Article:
What do New Running-Watch Metrics Really Mean to Triathletes? (Part I)

“Metrics” has been one of the fancier new buzzwords to grace the triathlon scene in recent years. Athletes want proof that the payment in suffering they’ve footed will recoup dividends in return. And why shouldn’t they? Visual evidence of improvement is a confidence booster and a predictive tool of what to expect come race day.

For the triathlete focusing on his or her run training, an advanced running watch capable of providing advanced metrics makes a lot of sense. This is direct feedback related to the triathlete’s running form and provides confirmation as to whether or not the athlete is improving in technique or declining.

But what do those metrics really mean? Over the next two posts we’ll look at the main three running-watch metrics and discuss their value.


The most important running metric for triathletes is, of course, cadence. In running, cadence is the measure of how many strides each leg takes, or touches the ground, during one minute of running. The average American long distance runner averages somewhere between 160-170 strides per minute (SPM). While not a hard and fast rule, this type of “slow” cadence is usually indicative of overstriding.

This is because studies have shown that the majority of runners and triathletes who have a cadence of under 180 SPM are typically landing heel first in front of their hips. As I’ve said in previous blog posts, heel striking is not necessarily a negative thing. But on the other hand, landing in front of your hips, outside your center of gravity, definitely is. Not only does this put the brakes on your stride, but it also positions your knee in a temporary locked status. As a result, you’re putting a tremendous amount of force on your joints that simply is not necessary.

The reasons for why overstriding is so detrimental are much more far reaching. However, let’s now consider why a proper stride length is more beneficial. As I’ve said, my concern is not so much which part of your foot touches the ground first, but rather where are you contacting the ground relative to your body. Directly under the hips allows for much more fluidity. Remember that in running the only time you’re actually moving forward is when you’re airborne. When your foot is on the ground you’re not actually moving forward during this brief period of time. So the question becomes how do we best encourage the transition into flight?

By way of analogy, think about what your feet do on the pedals of your triathlon bike. Unlike running, cycling is always fluid. Your motion never needs to stop and neither do your legs. But your legs do need to rotate in a specific direction relative to your forward motion. When you’re at the top of your pedal stroke it’s only natural to push downward in order to reach the bottom of the stroke. If your stroke were clockwise, you wouldn’t try to push down at 10:00 o’clock. That would be counterintuitive. Only at 12:00 o’clock would you be allowed to use the aid of gravity.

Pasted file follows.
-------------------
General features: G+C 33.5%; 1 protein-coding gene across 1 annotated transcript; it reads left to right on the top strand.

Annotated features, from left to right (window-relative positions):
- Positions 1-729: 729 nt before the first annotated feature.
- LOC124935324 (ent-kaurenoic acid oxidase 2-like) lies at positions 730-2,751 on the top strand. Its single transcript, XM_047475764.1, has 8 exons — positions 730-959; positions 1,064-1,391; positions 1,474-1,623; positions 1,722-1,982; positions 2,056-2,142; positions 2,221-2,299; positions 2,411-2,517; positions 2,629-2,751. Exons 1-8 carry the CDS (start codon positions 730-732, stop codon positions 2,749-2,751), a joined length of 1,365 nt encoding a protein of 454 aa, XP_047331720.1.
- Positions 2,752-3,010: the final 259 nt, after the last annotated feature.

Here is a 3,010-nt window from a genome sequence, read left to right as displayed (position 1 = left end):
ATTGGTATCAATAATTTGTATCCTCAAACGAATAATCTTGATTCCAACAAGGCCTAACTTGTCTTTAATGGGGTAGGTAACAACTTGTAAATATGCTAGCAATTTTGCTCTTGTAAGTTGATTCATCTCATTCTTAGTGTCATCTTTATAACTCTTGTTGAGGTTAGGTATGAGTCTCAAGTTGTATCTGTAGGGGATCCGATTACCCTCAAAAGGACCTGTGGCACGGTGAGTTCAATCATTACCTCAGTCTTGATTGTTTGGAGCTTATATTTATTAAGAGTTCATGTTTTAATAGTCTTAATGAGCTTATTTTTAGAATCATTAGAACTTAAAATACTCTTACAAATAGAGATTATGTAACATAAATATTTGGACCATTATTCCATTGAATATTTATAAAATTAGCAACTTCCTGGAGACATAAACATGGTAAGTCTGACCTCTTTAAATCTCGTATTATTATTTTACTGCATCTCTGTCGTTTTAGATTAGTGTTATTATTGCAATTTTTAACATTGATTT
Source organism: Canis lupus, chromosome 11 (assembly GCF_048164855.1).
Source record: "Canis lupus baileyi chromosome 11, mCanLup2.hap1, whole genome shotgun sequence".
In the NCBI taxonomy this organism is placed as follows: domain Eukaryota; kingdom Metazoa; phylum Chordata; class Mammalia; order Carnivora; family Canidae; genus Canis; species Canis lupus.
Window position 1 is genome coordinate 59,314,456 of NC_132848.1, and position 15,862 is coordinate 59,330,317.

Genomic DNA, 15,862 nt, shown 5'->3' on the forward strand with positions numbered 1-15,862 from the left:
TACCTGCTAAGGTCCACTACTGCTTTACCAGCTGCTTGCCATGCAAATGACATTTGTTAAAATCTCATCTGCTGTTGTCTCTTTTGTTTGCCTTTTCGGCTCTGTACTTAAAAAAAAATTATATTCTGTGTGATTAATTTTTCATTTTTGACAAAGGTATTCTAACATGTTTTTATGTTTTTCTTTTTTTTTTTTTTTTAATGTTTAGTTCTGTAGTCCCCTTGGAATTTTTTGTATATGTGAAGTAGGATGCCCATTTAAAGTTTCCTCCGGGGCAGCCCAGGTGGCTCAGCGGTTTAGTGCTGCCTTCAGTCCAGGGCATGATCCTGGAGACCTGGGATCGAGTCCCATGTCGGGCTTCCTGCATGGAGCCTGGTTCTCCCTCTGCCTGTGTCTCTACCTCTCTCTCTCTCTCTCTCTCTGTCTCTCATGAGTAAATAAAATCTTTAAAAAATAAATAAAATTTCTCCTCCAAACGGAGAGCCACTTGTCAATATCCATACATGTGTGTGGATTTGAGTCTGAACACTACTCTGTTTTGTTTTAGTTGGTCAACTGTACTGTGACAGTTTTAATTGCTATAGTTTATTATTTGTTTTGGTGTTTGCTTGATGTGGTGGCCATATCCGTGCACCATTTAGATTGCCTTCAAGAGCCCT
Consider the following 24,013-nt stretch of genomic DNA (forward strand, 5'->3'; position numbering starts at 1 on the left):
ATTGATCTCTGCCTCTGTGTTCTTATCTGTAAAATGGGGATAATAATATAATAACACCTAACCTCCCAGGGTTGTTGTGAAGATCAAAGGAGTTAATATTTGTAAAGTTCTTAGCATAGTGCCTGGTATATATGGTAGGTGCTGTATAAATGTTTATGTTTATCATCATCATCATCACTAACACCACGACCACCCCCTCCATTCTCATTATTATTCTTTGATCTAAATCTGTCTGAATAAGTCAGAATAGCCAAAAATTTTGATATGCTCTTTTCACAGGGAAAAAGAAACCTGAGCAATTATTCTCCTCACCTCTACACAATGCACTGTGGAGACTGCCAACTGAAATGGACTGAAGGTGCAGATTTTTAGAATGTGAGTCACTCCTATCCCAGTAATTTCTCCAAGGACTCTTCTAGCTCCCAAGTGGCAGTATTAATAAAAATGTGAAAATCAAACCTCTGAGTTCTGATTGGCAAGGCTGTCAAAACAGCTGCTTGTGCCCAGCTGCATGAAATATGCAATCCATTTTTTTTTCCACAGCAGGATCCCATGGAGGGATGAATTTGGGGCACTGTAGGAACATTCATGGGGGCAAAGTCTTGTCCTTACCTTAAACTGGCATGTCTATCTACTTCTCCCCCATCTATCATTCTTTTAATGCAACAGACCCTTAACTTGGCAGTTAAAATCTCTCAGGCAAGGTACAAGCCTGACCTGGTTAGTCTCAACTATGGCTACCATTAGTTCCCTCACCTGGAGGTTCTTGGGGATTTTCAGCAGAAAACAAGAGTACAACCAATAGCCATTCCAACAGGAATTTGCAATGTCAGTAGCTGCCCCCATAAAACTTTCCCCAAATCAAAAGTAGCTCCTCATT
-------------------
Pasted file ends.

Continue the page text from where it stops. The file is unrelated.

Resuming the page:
Landing in front of your hips is kind of like trying to use gravity at 10:00 o’clock on the pedal stroke. It’s jarring and inefficient. Foot placement directly underneath your center of gravity is much more akin to switching to your downward stroke at 12:00 o’clock on the pedals. This is the most ideal place to transition into taking flight, which, once again, is the only way to move forward when running.

You may have heard that a cadence metric of 180 SPM is the magic number that allows all runners, triathletes included, to achieve this result. In reality, it has simply been noted that the most elite runners are running at over 180 SPM when running at far superior speeds than most athletes are capable of. In fact, nowadays many elite runners are hitting a cadence of 190 or more!

The question for you is, “Is it possible that my cadence is dangerously low?” If it’s under 170, especially at race pace, then chances are it is and you’re overstriding. Use your running watch metrics to try to increase your cadence gradually. Start by shortening your stride, striving for only a 3-5% gain in SPM until you feel comfortable. Use a metronome and increase the beat from your 165 SPM to 170 beeps per minute. Then run to the beat until that feels comfortable. Once it does, you can increase the beat of the metronome ever so slightly until the same goal is achieved.

Running drills are also a great way to capture the feel of shorter strides. A-skips and B-skips are fast leg movement drills intended to improve the motion of your primary muscles responsible for forward propulsion and encourages landing directly underneath your center of gravity.

And, of course, use your running-watch metrics to track your cadence improvements after each run. Which direction is your cadence trending toward as you attempt to take shorter strides? What is the trend at the start of your run versus the end of your run?

In the next post we’ll cover the remaining two running-watch metrics to pay attention to: ground contact time and vertical oscillation.


Triathletes should be aware of what their fancy running watch technology is capable of. Most important is the ability to track the metric of cadence. Cadence informs you of your stride length and your overall running efficiency.


Do you have a running-watch capable of tracking cadence? If so have you used its technology to help improve? What were the results?

JARED MILAM is a professional triathlete, TriDot coach, and member of the Tri4Him Pro Team. He has 16 years of competitive running experience and 11 years of competitive triathlon experience with a half Iron PR of 3:59 and a full Iron PR of 8:30. Coaching under the TriDot system since 2011, Jared loves working with aspiring triathletes of all ages and performance levels

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